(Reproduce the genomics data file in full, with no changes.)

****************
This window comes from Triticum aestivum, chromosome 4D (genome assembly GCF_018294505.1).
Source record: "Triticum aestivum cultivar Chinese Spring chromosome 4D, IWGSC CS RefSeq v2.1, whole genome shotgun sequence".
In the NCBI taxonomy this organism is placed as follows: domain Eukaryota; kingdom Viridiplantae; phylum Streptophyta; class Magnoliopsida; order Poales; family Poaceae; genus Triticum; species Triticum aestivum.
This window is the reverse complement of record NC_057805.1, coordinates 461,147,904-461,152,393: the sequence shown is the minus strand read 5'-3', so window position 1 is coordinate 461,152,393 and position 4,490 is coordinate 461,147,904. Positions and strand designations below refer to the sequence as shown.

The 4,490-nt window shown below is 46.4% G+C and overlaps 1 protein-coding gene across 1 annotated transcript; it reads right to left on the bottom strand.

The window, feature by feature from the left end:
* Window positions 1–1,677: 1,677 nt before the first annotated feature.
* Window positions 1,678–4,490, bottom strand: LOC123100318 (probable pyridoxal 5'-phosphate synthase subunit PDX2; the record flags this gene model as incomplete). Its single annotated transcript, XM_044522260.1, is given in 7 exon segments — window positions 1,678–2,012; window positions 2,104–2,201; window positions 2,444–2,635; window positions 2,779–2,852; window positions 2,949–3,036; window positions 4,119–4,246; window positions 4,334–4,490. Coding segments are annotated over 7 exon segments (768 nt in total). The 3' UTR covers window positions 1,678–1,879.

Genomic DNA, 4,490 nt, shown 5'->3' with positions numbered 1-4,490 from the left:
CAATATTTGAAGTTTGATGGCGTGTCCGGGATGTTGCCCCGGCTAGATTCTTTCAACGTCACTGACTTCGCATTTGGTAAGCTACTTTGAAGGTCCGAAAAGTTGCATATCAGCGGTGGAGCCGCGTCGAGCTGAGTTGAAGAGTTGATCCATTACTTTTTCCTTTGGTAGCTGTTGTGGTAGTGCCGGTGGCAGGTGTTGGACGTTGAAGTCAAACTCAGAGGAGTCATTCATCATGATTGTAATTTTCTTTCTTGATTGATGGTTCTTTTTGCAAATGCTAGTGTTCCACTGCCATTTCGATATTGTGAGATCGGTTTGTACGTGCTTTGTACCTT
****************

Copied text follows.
This window comes from Triticum aestivum, chromosome 4D (genome assembly GCF_018294505.1).
Source record: "Triticum aestivum cultivar Chinese Spring chromosome 4D, IWGSC CS RefSeq v2.1, whole genome shotgun sequence".
In the NCBI taxonomy this organism is placed as follows: domain Eukaryota; kingdom Viridiplantae; phylum Streptophyta; class Magnoliopsida; order Poales; family Poaceae; genus Triticum; species Triticum aestivum.
This window is the reverse complement of record NC_057805.1, coordinates 461,147,904-461,152,393: the sequence shown is the minus strand read 5'-3', so window position 1 is coordinate 461,152,393 and position 4,490 is coordinate 461,147,904. Positions and strand designations below refer to the sequence as shown.

The 4,490-nt window shown below is 46.4% G+C and overlaps 1 protein-coding gene across 1 annotated transcript; it reads right to left on the bottom strand.

The window, feature by feature from the left end:
* Window positions 1–1,677: 1,677 nt before the first annotated feature.
* Window positions 1,678–4,490, bottom strand: LOC123100318 (probable pyridoxal 5'-phosphate synthase subunit PDX2; the record flags this gene model as incomplete). Its single annotated transcript, XM_044522260.1, is given in 7 exon segments — window positions 1,678–2,012; window positions 2,104–2,201; window positions 2,444–2,635; window positions 2,779–2,852; window positions 2,949–3,036; window positions 4,119–4,246; window positions 4,334–4,490. Coding segments are annotated over 7 exon segments (768 nt in total). The 3' UTR covers window positions 1,678–1,879.

Genomic DNA, 4,490 nt, shown 5'->3' with positions numbered 1-4,490 from the left:
CAATATTTGAAGTTTGATGGCGTGTCCGGGATGTTGCCCCGGCTAGATTCTTTCAACGTCACTGACTTCGCATTTGGTAAGCTACTTTGAAGGTCCGAAAAGTTGCATATCAGCGGTGGAGCCGCGTCGAGCTGAGTTGAAGAGTTGATCCATTACTTTTTCCTTTGGTAGCTGTTGTGGTAGTGCCGGTGGCAGGTGTTGGACGTTGAAGTCAAACTCAGAGGAGTCATTCATCATGATTGTAATTTTCTTTCTTGATTGATGGTTCTTTTTGCAAATGCTAGTGTTCCACTGCCATTTCGATATTGTGAGATCGGTTTGTACGTGCTTTGTACCTT